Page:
Biden administration to limit methane, a potent greenhouse gas

Biden administration to limit methane, a potent greenhouse gas


GLASGOW — The Biden administration said on Tuesday it would heavily regulate methane, a potent greenhouse gas released from oil and natural gas activities that could warm the atmosphere 80 times faster than carbon dioxide in the short term.

For the first time, the Environmental Protection Agency plans to limit methane from about a million existing oil and gas rigs in the United States. The federal government previously had rules designed to prevent methane leaks from oil and gas wells built since 2015, but these were repealed by the Trump administration. Biden plans to restore and strengthen them, aides said.

Mr Biden is in Glasgow this week for a United Nations climate summit, where he will try to persuade other countries to cut emissions of fossil fuels that are heating the planet to dangerous levels.

The methane announcement comes at a time when Biden is under intense pressure both internationally and at home to show that the United States, the country that has pumped the most greenhouse gases into the atmosphere, is serious about mitigating climate change.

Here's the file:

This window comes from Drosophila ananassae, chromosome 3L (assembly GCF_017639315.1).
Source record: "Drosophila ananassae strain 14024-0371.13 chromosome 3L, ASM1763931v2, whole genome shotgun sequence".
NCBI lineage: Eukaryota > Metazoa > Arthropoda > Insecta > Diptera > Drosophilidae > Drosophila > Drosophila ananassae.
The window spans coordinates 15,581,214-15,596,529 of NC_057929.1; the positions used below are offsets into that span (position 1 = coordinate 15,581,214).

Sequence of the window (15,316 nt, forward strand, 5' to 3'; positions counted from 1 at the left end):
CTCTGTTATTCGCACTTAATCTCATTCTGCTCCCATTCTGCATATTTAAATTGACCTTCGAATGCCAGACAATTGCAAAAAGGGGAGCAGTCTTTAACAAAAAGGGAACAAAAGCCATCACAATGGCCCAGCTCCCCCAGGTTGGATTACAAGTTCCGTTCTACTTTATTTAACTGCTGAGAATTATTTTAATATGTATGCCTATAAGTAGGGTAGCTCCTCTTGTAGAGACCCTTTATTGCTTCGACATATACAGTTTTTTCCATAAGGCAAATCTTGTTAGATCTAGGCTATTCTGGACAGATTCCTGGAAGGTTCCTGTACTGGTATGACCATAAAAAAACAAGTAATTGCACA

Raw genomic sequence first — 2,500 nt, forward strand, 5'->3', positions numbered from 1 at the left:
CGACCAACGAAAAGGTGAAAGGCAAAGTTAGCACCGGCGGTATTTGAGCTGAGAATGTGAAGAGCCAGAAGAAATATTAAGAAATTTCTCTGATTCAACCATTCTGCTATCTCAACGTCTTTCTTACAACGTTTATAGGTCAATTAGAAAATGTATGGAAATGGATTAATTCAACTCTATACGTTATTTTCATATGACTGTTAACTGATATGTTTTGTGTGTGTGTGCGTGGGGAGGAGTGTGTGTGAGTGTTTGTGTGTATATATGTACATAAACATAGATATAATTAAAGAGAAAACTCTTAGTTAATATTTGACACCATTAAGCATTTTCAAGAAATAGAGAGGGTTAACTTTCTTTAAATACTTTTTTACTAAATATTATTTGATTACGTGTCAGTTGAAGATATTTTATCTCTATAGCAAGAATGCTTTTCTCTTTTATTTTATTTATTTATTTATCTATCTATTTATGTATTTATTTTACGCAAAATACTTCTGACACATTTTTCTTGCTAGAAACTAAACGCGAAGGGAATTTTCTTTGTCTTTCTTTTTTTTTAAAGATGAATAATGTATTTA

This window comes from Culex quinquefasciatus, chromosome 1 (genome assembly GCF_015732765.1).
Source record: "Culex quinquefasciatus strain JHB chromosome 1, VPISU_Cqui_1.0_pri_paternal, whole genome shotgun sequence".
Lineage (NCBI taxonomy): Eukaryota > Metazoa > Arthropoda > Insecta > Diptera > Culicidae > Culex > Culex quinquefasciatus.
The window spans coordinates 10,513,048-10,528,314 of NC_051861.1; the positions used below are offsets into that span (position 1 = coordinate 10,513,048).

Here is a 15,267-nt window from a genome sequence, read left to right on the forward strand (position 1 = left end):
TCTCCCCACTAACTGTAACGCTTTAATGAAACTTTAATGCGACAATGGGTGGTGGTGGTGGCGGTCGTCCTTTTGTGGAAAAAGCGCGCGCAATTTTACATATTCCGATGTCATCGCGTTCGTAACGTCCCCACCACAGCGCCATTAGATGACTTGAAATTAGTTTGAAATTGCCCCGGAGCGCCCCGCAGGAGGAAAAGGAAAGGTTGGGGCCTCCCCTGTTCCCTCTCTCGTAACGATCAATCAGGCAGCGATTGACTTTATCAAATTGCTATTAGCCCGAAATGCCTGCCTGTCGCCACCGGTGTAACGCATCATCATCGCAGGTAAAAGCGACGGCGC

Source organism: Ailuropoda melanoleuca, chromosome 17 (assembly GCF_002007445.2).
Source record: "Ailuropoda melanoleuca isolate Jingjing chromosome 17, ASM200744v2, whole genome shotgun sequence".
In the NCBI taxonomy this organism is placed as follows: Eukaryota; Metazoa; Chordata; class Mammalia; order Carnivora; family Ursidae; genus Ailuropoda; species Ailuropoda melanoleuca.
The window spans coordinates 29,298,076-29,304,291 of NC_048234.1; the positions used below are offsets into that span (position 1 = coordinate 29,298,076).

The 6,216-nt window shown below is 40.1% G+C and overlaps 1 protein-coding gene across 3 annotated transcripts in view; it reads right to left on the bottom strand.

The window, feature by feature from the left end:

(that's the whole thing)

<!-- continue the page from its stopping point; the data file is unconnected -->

Biden has set an aggressive target to cut United States emissions by about 50 percent below 2005 levels this decade, but legislation to help him meet that goal has stalled in Congress. The administration leaves that to regulations and other executive measures.

The White House is announcing other new climate initiatives on Tuesday, including a plan to protect tropical forests and an effort to accelerate clean technology, according to senior government officials who briefed journalists Monday.

Central, however, is the proposed regulation on methane. Speaking to world leaders in Glasgow on Monday, Mr Biden said 70 countries had joined a coalition led by the United States and the European Union to cut global methane levels by at least 30 percent by 2030.

“I encourage every nation to sign up,” Mr Biden said, calling it the “single most effective strategy we have for slowing global warming in the short term.”